Kimchi was the final fermented food that I had been yearning to make, had tried several times, but had yet to find success...until now. I was testing out easy kimchi recipes as I will be introducing some fermented foods into the revised Culinary Nutrition Expert program. I also have a super awesome recipe to share for Kimchi Sushi Rolls and thought I best first work out how to make this elusive traditional Korean delight.
I was at my usual organic grocer, owned by a Korean family. I mentioned needing daikon for my kimchi and the women at the checkout were all excited that I was going to attempt this. I asked what their best tips were. They both giggled and told me their best tip was to buy some already made.
The art of making of traditional foods are being lost by many, while people like me and my friends at Well Preserved and Nourished Kitchen (just two of the many traditional food blogs I love) do our best to uphold a little of the goodness from "the old country" -- whatever and whose ever old country that may be. It's important. And when it comes to fermented foods, it's mighty important.
I have written often in the last year about the powerful benefits of fermented foods for our digestive health, immune health, and even brain health (which is directly connected to the health of our gut). But when I go to buy fermented foods, especially kimchi, it's hard to know exactly what's in there. So many kimchi recipes I looked at called for shrimp paste, or korean spice blends. And you know I like to know what I'm eating.
The recipe I used was inspired by this one from my dear friend (whom I've yet to meet but any friend of Joel and Dana's is a friend of mine), Marisa of Food in Jars. I loved her version as it didn't use any pre-made spice blends or pastes.
It used only the super potent, smelly and strong ingredients to set the flavour, including daikon radish, green onion, garlic, ginger and chillies. Shazaam. That is medicinal power, not to mention a gorgeous rainbow of goodness.
It took some time to slice, dice and prep, which I did all by hand in the spirit of traditional foods but I would totally use a food processor next time around. I am all into tradition but we might as well shake what mama gave us -- or use the appliances that make for less work and mess.
I massaged the bejesus out of this mix until it got soft and juicy. Packed it into a jar, and let it sit for about five days. It started to foam at one point but I just scraped that off and let is sit a few days more until it was soft, fermented and, I gotta say, so delicious!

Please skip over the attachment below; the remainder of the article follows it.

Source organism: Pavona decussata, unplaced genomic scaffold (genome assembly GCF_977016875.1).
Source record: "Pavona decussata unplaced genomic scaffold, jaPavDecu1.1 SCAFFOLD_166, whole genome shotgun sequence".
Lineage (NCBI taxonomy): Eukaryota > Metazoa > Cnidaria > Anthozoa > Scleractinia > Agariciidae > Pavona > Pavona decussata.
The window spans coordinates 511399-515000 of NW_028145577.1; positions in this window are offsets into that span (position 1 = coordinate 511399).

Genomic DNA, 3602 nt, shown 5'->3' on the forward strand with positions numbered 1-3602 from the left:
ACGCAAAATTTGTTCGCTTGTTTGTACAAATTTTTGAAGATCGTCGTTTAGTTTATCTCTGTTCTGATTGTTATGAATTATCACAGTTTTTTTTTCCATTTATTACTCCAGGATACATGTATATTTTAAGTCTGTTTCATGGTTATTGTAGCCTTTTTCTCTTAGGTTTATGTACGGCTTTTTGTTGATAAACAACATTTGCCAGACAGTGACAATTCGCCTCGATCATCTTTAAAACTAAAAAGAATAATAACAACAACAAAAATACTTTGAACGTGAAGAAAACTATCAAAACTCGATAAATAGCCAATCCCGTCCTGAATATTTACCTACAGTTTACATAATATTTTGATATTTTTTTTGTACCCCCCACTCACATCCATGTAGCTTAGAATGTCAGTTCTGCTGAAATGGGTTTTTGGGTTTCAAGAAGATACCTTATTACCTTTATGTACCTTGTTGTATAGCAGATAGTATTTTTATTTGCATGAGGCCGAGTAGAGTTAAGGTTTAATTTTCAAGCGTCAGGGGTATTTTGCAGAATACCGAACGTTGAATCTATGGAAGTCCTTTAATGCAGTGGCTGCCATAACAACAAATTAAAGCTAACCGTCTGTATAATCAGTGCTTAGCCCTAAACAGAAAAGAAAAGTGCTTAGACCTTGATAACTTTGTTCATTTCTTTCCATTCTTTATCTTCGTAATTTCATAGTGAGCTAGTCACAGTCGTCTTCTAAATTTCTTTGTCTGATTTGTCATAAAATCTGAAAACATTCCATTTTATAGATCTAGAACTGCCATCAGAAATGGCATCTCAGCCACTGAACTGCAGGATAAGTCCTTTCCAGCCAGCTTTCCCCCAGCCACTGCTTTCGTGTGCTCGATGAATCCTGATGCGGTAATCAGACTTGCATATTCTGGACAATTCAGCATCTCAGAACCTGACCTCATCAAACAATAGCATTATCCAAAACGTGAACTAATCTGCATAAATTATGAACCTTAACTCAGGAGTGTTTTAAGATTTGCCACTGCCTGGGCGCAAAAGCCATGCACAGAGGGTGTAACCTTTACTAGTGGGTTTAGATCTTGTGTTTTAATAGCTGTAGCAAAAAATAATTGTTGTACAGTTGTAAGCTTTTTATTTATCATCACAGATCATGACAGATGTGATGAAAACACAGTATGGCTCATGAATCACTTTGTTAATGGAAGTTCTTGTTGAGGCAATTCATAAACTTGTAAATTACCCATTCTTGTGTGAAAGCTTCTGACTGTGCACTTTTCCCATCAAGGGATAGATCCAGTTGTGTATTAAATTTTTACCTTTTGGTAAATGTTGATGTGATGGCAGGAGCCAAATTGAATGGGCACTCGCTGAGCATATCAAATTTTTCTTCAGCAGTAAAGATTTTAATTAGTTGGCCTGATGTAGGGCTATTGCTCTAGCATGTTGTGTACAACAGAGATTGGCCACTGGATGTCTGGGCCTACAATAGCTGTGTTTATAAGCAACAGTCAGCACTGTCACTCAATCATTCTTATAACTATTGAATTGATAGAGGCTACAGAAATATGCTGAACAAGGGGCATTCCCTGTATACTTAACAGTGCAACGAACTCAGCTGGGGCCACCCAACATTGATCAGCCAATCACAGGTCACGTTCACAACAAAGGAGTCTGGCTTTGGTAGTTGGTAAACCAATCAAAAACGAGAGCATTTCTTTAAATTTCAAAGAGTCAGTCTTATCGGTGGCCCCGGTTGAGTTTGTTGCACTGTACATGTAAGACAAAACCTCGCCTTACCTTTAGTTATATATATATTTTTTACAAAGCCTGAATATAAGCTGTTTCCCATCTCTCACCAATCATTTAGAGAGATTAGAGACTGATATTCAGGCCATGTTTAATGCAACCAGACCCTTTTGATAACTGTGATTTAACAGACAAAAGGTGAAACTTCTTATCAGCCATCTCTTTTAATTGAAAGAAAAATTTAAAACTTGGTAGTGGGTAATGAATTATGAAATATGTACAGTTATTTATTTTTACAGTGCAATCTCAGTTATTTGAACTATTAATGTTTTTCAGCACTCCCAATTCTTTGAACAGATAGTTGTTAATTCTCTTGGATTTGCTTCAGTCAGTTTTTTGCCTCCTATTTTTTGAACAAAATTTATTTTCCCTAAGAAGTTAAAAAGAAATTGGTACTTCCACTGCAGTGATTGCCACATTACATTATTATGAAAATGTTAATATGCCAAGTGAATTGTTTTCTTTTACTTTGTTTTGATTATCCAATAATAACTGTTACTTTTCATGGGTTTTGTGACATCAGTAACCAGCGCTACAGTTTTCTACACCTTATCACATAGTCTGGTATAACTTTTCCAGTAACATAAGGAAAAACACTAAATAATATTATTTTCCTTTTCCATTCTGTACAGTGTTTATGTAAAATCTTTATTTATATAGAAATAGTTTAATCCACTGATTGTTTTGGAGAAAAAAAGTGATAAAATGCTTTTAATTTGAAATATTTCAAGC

And so here is my super easy, almost foolproof, kimchi recipe. I say almost foolproof as you really can't give any guarantees when it comes to fermentation. Every go around is an experiment. That's just part of the fun.
Recipe Type: Condiment
Author: Meghan Telpner
Prep time: 6 hours
Total time: 6 hours
Serves: 6-8 cups
A simple approach to making traditional kimchi
- 1 head napa cabbage, cored and shredded (makes about 8 cups)
- 6 green onions, chopped
- 2 carrots, grated
- 1 daikon radish, grated
- 10 red radishes, grated
- 5 garlic cloves, minced
- 3 Tbsp grated ginger
- 2 Tbsp sea salt
- 3 Tbsp chilli flakes or 1 1/2 Tbsp chilli powder
- Prep all vegetables as directed in ingredients and place in large bowl. Add salt and chilli flakes. Use a larger bowl than you think you might need, as it lends to better veggie massaging.
- Massage cabbage mix for about 10 minutes and then set aside. While resting, the salt will help the veggies to "sweat," releasing some of their water.
- Return to massage for another 10 minutes, until cabbage and other veggies are softened and a few tablespoons worth of water has been released.
- Divide the mix between two 1 gallon/1 litre mason jars.
- Press kimchi mix down, helping get out any air bubbles and ideally have some of the liquid come to the top.
- Seal jar loosely and place in a warm spot (like on top or or beside your fridge). Let sit for four to five days. If foam starts to form, you can skim that off. After about four days, taste the kimchi (with a clean fork, never double dip) and decide if you want to let it ferment longer or if you're ready to enjoy it.
- Once ready, seal the jar and store in your fridge. Will keep for 2-3 months sealed.
What are your favourite fermented foods to make from scratch? Share your resources below!
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